Film: Colette

Colette is is the story of the French author, focusing mainly on the period of her marriage to Henry Gauthier-Villars (or “Willy”). It boasts high-profile leads, including Keira Knightley in the title role and Dominic West as Willy. Two of the supporting cast who I really enjoyed in their roles are were Fiona Shaw as Colette’s Mother, and Mathilde de Morny as “Missy”, Colette’s lover.

Early on in the film, we see the building of Colette’s and Willy’s relationship – he is much older, and more experienced than her and we are shown that right from the start their relationship is passionate even before they are married. Once married, and in Paris, Colette soon learns the truth about how Willy lives – making his money by running a writing “factory” churning out reviews and cheap novels.

They soon experience financial difficulties, mainly due to his womanising and gambling, and he puts her to work writing down the stories she has told him previously about her school days. The Claudine books are born, all published under Willy’s name because he feels that they would never be as popular if people knew they were written by Colette . Due to the salacious content of the books, they become instant hits, although never earn enough money to cover the expenses of Willy’s lavish lifestyle.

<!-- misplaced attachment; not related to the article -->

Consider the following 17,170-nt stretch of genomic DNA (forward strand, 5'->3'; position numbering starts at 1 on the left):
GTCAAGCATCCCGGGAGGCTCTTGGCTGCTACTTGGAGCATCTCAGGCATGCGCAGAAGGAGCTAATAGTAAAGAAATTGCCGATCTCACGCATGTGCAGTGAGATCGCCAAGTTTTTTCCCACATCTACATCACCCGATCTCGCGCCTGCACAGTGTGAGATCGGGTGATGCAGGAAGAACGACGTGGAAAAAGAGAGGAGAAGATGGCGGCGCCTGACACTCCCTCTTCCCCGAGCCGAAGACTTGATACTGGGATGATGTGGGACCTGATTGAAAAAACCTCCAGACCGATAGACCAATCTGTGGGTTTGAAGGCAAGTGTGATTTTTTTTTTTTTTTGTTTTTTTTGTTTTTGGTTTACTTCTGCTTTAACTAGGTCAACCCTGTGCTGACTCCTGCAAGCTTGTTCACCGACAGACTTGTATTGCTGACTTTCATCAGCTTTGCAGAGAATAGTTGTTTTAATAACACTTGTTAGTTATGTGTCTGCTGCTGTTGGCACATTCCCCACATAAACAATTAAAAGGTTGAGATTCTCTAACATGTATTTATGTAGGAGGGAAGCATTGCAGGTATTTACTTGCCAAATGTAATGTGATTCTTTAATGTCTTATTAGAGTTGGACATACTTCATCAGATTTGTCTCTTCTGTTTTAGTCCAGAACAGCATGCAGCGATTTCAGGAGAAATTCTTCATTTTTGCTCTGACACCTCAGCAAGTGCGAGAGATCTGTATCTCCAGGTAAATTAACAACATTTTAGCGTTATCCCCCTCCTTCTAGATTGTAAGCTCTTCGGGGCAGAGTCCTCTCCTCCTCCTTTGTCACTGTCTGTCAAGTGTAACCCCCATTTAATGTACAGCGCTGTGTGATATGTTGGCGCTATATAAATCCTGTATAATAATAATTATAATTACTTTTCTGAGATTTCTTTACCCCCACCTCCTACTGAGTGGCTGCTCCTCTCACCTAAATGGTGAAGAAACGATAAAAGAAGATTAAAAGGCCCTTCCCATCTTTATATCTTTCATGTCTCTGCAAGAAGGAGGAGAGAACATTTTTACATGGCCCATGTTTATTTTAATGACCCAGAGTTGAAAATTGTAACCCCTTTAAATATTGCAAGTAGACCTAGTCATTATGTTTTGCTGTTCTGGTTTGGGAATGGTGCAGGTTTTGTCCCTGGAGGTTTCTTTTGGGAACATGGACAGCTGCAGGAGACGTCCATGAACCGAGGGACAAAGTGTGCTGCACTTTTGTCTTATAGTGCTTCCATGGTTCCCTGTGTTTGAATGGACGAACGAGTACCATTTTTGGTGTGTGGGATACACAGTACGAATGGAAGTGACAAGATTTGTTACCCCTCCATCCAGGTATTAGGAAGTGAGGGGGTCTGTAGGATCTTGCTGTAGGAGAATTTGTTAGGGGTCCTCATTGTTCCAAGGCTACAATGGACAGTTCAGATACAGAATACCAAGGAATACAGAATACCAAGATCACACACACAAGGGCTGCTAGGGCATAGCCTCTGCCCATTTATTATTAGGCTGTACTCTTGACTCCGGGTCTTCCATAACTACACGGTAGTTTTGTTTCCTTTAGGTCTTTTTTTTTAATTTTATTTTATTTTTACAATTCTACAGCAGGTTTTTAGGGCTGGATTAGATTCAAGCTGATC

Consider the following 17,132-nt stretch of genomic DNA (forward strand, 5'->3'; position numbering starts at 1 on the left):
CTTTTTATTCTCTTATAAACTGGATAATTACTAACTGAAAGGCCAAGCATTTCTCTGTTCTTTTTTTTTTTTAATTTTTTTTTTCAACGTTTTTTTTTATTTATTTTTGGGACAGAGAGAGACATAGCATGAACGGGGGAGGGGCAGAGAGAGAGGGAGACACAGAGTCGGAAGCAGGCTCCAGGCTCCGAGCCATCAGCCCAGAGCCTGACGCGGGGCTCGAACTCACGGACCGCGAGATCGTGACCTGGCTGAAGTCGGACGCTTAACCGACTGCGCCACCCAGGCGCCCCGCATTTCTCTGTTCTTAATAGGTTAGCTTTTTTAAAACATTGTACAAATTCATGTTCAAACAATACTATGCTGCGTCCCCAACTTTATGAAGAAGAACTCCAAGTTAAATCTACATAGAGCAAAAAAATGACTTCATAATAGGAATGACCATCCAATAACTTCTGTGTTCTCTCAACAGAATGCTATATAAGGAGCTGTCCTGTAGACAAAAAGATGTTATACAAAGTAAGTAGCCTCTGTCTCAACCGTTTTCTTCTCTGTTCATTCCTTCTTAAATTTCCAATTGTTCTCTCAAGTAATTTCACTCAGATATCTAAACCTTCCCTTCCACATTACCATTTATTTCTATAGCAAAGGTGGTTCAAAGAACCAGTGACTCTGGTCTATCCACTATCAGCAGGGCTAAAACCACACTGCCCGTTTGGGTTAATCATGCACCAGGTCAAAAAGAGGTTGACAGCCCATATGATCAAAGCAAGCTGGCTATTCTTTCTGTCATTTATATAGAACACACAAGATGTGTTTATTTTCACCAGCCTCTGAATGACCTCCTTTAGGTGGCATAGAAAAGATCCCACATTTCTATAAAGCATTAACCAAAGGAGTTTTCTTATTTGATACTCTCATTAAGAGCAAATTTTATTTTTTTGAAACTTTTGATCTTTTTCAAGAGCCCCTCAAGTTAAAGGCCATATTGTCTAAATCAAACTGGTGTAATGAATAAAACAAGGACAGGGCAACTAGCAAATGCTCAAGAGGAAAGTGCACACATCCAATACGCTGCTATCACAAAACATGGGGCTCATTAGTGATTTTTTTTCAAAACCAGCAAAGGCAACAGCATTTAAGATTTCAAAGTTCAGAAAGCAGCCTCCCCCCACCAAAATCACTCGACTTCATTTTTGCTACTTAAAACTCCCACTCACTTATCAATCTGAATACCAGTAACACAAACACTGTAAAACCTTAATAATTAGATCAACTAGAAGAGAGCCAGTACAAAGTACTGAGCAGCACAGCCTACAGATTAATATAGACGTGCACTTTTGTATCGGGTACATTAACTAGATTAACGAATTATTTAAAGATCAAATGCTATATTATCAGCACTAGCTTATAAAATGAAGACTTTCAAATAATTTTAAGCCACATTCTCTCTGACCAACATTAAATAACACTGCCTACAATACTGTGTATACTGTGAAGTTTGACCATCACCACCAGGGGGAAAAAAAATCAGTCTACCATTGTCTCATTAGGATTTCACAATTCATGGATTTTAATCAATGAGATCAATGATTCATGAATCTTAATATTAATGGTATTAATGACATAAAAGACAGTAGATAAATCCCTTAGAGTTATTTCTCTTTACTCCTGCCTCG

The stories in the Claudine novels are also inspired by Colette’s and Willie’s lives, for example their escapades with an American debutant (Eleanor Tomlinson) who Willy encourages Colette’s affair with, whilst also secretly sleeping with her himself. Colette’s relationships with women are one of the few areas of their relationship where she is allowed some freedom, although she also ends up carving out her own career on stage and we are shown her upsetting the audience during a performance by kissing Missy, losing the last of the money which had been used to finance their act and effectively spelling the end of her marriage. Collette finds solace in her relationship with Missy, and gains her independence, also being forced to leave Claudine behind her as Willy had sold the rights to the books.

I found the film a really good insight into the life of this fascinating woman, whose semi-autobiographical books Cheri and Gigi had always made me curious about her. Reading more about her, the film only just scratches the surface but I’m really glad that she’s been represented so vibrantly on the big screen.